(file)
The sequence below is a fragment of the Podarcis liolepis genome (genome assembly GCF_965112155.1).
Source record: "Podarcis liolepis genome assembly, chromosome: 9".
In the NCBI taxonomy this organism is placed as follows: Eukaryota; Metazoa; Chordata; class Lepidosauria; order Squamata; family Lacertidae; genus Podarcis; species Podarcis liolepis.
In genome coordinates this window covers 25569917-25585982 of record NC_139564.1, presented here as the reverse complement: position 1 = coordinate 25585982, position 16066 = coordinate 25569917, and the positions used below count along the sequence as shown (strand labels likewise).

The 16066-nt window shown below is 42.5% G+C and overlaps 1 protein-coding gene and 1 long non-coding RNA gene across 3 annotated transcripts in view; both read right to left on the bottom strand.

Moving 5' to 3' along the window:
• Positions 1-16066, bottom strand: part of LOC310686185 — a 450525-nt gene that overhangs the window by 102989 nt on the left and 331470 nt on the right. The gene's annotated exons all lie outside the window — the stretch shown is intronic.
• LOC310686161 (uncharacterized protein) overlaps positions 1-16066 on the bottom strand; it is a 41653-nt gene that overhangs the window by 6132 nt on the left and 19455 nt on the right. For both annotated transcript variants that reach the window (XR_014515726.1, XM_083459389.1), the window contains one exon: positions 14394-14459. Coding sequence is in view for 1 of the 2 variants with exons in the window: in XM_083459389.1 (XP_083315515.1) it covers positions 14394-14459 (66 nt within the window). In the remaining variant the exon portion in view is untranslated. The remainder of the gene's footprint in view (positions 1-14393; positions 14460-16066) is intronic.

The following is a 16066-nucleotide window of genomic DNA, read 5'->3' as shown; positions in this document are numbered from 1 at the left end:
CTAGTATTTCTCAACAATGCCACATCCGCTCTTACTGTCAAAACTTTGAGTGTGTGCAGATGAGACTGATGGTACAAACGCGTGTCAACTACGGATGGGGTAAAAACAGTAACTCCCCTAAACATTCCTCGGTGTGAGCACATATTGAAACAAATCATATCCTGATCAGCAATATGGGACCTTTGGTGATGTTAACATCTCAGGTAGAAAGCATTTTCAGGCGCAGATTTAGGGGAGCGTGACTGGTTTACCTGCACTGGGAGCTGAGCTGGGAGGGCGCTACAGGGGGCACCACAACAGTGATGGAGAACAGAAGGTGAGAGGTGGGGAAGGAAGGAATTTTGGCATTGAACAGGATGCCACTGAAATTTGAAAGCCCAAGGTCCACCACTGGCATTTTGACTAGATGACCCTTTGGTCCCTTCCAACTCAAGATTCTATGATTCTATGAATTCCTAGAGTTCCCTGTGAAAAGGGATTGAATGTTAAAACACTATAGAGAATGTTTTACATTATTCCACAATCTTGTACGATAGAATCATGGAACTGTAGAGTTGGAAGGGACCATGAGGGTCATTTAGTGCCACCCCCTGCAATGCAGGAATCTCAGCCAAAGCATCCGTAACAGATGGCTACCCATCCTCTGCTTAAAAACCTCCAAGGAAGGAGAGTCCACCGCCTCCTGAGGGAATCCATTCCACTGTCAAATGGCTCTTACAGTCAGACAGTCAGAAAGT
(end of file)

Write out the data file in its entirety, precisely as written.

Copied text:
The sequence below is a fragment of the Podarcis liolepis genome (genome assembly GCF_965112155.1).
Source record: "Podarcis liolepis genome assembly, chromosome: 9".
In the NCBI taxonomy this organism is placed as follows: Eukaryota; Metazoa; Chordata; class Lepidosauria; order Squamata; family Lacertidae; genus Podarcis; species Podarcis liolepis.
In genome coordinates this window covers 25569917-25585982 of record NC_139564.1, presented here as the reverse complement: position 1 = coordinate 25585982, position 16066 = coordinate 25569917, and the positions used below count along the sequence as shown (strand labels likewise).

The 16066-nt window shown below is 42.5% G+C and overlaps 1 protein-coding gene and 1 long non-coding RNA gene across 3 annotated transcripts in view; both read right to left on the bottom strand.

Moving 5' to 3' along the window:
• Positions 1-16066, bottom strand: part of LOC310686185 — a 450525-nt gene that overhangs the window by 102989 nt on the left and 331470 nt on the right. The gene's annotated exons all lie outside the window — the stretch shown is intronic.
• LOC310686161 (uncharacterized protein) overlaps positions 1-16066 on the bottom strand; it is a 41653-nt gene that overhangs the window by 6132 nt on the left and 19455 nt on the right. For both annotated transcript variants that reach the window (XR_014515726.1, XM_083459389.1), the window contains one exon: positions 14394-14459. Coding sequence is in view for 1 of the 2 variants with exons in the window: in XM_083459389.1 (XP_083315515.1) it covers positions 14394-14459 (66 nt within the window). In the remaining variant the exon portion in view is untranslated. The remainder of the gene's footprint in view (positions 1-14393; positions 14460-16066) is intronic.

The following is a 16066-nucleotide window of genomic DNA, read 5'->3' as shown; positions in this document are numbered from 1 at the left end:
CTAGTATTTCTCAACAATGCCACATCCGCTCTTACTGTCAAAACTTTGAGTGTGTGCAGATGAGACTGATGGTACAAACGCGTGTCAACTACGGATGGGGTAAAAACAGTAACTCCCCTAAACATTCCTCGGTGTGAGCACATATTGAAACAAATCATATCCTGATCAGCAATATGGGACCTTTGGTGATGTTAACATCTCAGGTAGAAAGCATTTTCAGGCGCAGATTTAGGGGAGCGTGACTGGTTTACCTGCACTGGGAGCTGAGCTGGGAGGGCGCTACAGGGGGCACCACAACAGTGATGGAGAACAGAAGGTGAGAGGTGGGGAAGGAAGGAATTTTGGCATTGAACAGGATGCCACTGAAATTTGAAAGCCCAAGGTCCACCACTGGCATTTTGACTAGATGACCCTTTGGTCCCTTCCAACTCAAGATTCTATGATTCTATGAATTCCTAGAGTTCCCTGTGAAAAGGGATTGAATGTTAAAACACTATAGAGAATGTTTTACATTATTCCACAATCTTGTACGATAGAATCATGGAACTGTAGAGTTGGAAGGGACCATGAGGGTCATTTAGTGCCACCCCCTGCAATGCAGGAATCTCAGCCAAAGCATCCGTAACAGATGGCTACCCATCCTCTGCTTAAAAACCTCCAAGGAAGGAGAGTCCACCGCCTCCTGAGGGAATCCATTCCACTGTCAAATGGCTCTTACAGTCAGACAGTCAGAAAGT